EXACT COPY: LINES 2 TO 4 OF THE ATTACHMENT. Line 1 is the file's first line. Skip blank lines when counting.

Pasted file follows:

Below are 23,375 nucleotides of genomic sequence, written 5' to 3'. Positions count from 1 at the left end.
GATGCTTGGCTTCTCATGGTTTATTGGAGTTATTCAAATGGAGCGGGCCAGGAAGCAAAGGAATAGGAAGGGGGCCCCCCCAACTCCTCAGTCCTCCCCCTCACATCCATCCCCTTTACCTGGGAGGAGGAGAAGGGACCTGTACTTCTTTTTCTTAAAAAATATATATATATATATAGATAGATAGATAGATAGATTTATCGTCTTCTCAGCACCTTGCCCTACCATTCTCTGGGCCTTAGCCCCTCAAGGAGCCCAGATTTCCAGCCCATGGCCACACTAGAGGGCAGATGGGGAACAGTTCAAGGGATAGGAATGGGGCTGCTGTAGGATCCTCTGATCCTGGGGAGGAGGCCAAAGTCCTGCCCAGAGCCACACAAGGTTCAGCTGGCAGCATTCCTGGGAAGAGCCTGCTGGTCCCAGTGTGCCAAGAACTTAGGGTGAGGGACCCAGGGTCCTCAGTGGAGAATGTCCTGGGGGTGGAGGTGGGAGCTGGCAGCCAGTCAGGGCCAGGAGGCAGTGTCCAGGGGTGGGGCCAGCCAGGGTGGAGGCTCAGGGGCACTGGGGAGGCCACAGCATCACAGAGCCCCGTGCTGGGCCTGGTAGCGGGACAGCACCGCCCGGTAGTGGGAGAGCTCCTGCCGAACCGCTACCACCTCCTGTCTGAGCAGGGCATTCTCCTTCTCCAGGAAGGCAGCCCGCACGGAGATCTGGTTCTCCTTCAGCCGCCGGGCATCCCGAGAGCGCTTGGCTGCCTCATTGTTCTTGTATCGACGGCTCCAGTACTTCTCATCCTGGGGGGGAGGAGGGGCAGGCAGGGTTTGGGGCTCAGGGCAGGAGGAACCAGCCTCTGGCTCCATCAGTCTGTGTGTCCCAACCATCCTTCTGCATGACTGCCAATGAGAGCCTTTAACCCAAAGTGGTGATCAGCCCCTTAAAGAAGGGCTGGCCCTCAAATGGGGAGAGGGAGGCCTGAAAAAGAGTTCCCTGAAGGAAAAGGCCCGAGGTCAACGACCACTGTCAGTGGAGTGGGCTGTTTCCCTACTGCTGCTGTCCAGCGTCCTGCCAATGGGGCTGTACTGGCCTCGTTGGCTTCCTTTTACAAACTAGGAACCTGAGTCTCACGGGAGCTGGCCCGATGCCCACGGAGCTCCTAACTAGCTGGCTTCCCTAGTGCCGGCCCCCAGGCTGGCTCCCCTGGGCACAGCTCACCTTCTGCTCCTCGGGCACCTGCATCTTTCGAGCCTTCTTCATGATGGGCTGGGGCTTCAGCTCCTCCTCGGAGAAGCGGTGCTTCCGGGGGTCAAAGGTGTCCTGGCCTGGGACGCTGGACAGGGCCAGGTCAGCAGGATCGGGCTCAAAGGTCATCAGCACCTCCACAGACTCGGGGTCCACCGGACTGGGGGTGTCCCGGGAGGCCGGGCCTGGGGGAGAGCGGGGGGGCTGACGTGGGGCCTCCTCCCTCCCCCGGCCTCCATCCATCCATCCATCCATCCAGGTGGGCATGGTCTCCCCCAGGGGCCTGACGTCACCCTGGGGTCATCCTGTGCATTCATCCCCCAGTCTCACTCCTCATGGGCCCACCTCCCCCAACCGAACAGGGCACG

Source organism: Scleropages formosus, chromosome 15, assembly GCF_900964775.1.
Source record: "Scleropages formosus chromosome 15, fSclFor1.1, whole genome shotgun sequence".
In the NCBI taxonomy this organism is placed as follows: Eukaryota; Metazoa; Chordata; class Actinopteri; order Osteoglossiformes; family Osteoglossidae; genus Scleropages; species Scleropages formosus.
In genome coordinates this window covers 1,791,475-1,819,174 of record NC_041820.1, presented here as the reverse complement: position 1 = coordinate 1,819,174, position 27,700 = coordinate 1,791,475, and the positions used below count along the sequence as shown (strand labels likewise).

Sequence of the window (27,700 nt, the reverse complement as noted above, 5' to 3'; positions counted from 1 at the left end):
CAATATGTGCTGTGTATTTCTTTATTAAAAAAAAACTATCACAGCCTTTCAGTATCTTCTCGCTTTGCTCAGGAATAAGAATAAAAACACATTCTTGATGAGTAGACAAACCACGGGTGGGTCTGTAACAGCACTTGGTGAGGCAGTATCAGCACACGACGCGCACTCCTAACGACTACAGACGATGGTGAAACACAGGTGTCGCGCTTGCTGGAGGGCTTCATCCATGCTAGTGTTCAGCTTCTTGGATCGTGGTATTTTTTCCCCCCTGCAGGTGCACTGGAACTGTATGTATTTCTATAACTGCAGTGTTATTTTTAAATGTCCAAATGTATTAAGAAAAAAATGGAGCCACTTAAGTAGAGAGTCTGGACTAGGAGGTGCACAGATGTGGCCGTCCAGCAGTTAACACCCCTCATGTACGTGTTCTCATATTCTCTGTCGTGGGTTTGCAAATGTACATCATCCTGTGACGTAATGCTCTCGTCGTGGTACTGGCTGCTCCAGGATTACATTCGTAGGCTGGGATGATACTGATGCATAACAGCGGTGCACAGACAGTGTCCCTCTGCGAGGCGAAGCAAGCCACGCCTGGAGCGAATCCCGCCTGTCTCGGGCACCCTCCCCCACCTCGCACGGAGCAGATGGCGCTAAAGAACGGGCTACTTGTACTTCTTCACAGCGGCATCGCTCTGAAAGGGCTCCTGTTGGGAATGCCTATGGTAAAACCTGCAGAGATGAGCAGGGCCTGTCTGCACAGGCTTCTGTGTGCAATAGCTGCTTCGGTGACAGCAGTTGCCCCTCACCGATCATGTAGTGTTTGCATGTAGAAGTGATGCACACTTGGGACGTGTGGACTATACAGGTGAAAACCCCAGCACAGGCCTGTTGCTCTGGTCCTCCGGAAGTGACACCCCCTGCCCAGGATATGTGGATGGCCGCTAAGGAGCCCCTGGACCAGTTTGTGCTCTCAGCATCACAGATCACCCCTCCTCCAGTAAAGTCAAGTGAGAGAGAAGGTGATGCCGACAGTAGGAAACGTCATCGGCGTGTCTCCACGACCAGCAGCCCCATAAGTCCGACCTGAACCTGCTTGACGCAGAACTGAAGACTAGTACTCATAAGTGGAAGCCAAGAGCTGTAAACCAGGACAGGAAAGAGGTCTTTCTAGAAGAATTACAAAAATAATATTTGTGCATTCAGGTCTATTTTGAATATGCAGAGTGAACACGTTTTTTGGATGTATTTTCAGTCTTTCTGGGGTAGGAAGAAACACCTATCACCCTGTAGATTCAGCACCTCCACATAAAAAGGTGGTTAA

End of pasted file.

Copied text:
GATGCTTGGCTTCTCATGGTTTATTGGAGTTATTCAAATGGAGCGGGCCAGGAAGCAAAGGAATAGGAAGGGGGCCCCCCCAACTCCTCAGTCCTCCCCCTCACATCCATCCCCTTTACCTGGGAGGAGGAGAAGGGACCTGTACTTCTTTTTCTTAAAAAATATATATATATATATAGATAGATAGATAGATAGATTTATCGTCTTCTCAGCACCTTGCCCTACCATTCTCTGGGCCTTAGCCCCTCAAGGAGCCCAGATTTCCAGCCCATGGCCACACTAGAGGGCAGATGGGGAACAGTTCAAGGGATAGGAATGGGGCTGCTGTAGGATCCTCTGATCCTGGGGAGGAGGCCAAAGTCCTGCCCAGAGCCACACAAGGTTCAGCTGGCAGCATTCCTGGGAAGAGCCTGCTGGTCCCAGTGTGCCAAGAACTTAGGGTGAGGGACCCAGGGTCCTCAGTGGAGAATGTCCTGGGGGTGGAGGTGGGAGCTGGCAGCCAGTCAGGGCCAGGAGGCAGTGTCCAGGGGTGGGGCCAGCCAGGGTGGAGGCTCAGGGGCACTGGGGAGGCCACAGCATCACAGAGCCCCGTGCTGGGCCTGGTAGCGGGACAGCACCGCCCGGTAGTGGGAGAGCTCCTGCCGAACCGCTACCACCTCCTGTCTGAGCAGGGCATTCTCCTTCTCCAGGAAGGCAGCCCGCACGGAGATCTGGTTCTCCTTCAGCCGCCGGGCATCCCGAGAGCGCTTGGCTGCCTCATTGTTCTTGTATCGACGGCTCCAGTACTTCTCATCCTGGGGGGGAGGAGGGGCAGGCAGGGTTTGGGGCTCAGGGCAGGAGGAACCAGCCTCTGGCTCCATCAGTCTGTGTGTCCCAACCATCCTTCTGCATGACTGCCAATGAGAGCCTTTAACCCAAAGTGGTGATCAGCCCCTTAAAGAAGGGCTGGCCCTCAAATGGGGAGAGGGAGGCCTGAAAAAGAGTTCCCTGAAGGAAAAGGCCCGAGGTCAACGACCACTGTCAGTGGAGTGGGCTGTTTCCCTACTGCTGCTGTCCAGCGTCCTGCCAATGGGGCTGTACTGGCCTCGTTGGCTTCCTTTTACAAACTAGGAACCTGAGTCTCACGGGAGCTGGCCCGATGCCCACGGAGCTCCTAACTAGCTGGCTTCCCTAGTGCCGGCCCCCAGGCTGGCTCCCCTGGGCACAGCTCACCTTCTGCTCCTCGGGCACCTGCATCTTTCGAGCCTTCTTCATGATGGGCTGGGGCTTCAGCTCCTCCTCGGAGAAGCGGTGCTTCCGGGGGTCAAAGGTGTCCTGGCCTGGGACGCTGGACAGGGCCAGGTCAGCAGGATCGGGCTCAAAGGTCATCAGCACCTCCACAGACTCGGGGTCCACCGGACTGGGGGTGTCCCGGGAGGCCGGGCCTGGGGGAGAGCGGGGGGGCTGACGTGGGGCCTCCTCCCTCCCCCGGCCTCCATCCATCCATCCATCCATCCAGGTGGGCATGGTCTCCCCCAGGGGCCTGACGTCACCCTGGGGTCATCCTGTGCATTCATCCCCCAGTCTCACTCCTCATGGGCCCACCTCCCCCAACCGAACAGGGCACG

Source organism: Scleropages formosus, chromosome 15, assembly GCF_900964775.1.
Source record: "Scleropages formosus chromosome 15, fSclFor1.1, whole genome shotgun sequence".